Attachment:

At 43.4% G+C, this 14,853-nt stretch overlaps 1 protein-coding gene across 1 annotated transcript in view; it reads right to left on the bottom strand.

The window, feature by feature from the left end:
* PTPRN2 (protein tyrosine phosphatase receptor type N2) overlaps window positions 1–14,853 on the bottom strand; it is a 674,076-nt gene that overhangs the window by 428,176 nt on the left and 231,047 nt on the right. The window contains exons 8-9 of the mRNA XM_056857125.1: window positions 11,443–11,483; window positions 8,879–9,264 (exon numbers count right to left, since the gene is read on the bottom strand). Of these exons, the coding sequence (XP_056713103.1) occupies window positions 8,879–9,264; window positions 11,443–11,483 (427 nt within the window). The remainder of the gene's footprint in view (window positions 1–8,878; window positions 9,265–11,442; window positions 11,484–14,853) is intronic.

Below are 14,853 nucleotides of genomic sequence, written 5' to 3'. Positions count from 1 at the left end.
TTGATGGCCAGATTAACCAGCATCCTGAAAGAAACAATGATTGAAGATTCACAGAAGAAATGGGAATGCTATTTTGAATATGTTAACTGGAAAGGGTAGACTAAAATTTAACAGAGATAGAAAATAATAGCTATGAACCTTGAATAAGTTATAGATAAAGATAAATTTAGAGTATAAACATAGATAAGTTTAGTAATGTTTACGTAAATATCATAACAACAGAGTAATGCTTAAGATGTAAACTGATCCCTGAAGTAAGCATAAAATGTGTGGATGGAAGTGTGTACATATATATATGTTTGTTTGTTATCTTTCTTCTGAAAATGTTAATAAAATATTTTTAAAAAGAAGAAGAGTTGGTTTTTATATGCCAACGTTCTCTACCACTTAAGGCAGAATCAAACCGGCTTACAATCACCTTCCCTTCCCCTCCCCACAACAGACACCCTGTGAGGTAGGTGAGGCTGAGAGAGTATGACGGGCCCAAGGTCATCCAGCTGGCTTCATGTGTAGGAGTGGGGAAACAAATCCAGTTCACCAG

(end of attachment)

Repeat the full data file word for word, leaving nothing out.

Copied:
At 43.4% G+C, this 14,853-nt stretch overlaps 1 protein-coding gene across 1 annotated transcript in view; it reads right to left on the bottom strand.

The window, feature by feature from the left end:
* PTPRN2 (protein tyrosine phosphatase receptor type N2) overlaps window positions 1–14,853 on the bottom strand; it is a 674,076-nt gene that overhangs the window by 428,176 nt on the left and 231,047 nt on the right. The window contains exons 8-9 of the mRNA XM_056857125.1: window positions 11,443–11,483; window positions 8,879–9,264 (exon numbers count right to left, since the gene is read on the bottom strand). Of these exons, the coding sequence (XP_056713103.1) occupies window positions 8,879–9,264; window positions 11,443–11,483 (427 nt within the window). The remainder of the gene's footprint in view (window positions 1–8,878; window positions 9,265–11,442; window positions 11,484–14,853) is intronic.

Below are 14,853 nucleotides of genomic sequence, written 5' to 3'. Positions count from 1 at the left end.
TTGATGGCCAGATTAACCAGCATCCTGAAAGAAACAATGATTGAAGATTCACAGAAGAAATGGGAATGCTATTTTGAATATGTTAACTGGAAAGGGTAGACTAAAATTTAACAGAGATAGAAAATAATAGCTATGAACCTTGAATAAGTTATAGATAAAGATAAATTTAGAGTATAAACATAGATAAGTTTAGTAATGTTTACGTAAATATCATAACAACAGAGTAATGCTTAAGATGTAAACTGATCCCTGAAGTAAGCATAAAATGTGTGGATGGAAGTGTGTACATATATATATGTTTGTTTGTTATCTTTCTTCTGAAAATGTTAATAAAATATTTTTAAAAAGAAGAAGAGTTGGTTTTTATATGCCAACGTTCTCTACCACTTAAGGCAGAATCAAACCGGCTTACAATCACCTTCCCTTCCCCTCCCCACAACAGACACCCTGTGAGGTAGGTGAGGCTGAGAGAGTATGACGGGCCCAAGGTCATCCAGCTGGCTTCATGTGTAGGAGTGGGGAAACAAATCCAGTTCACCAG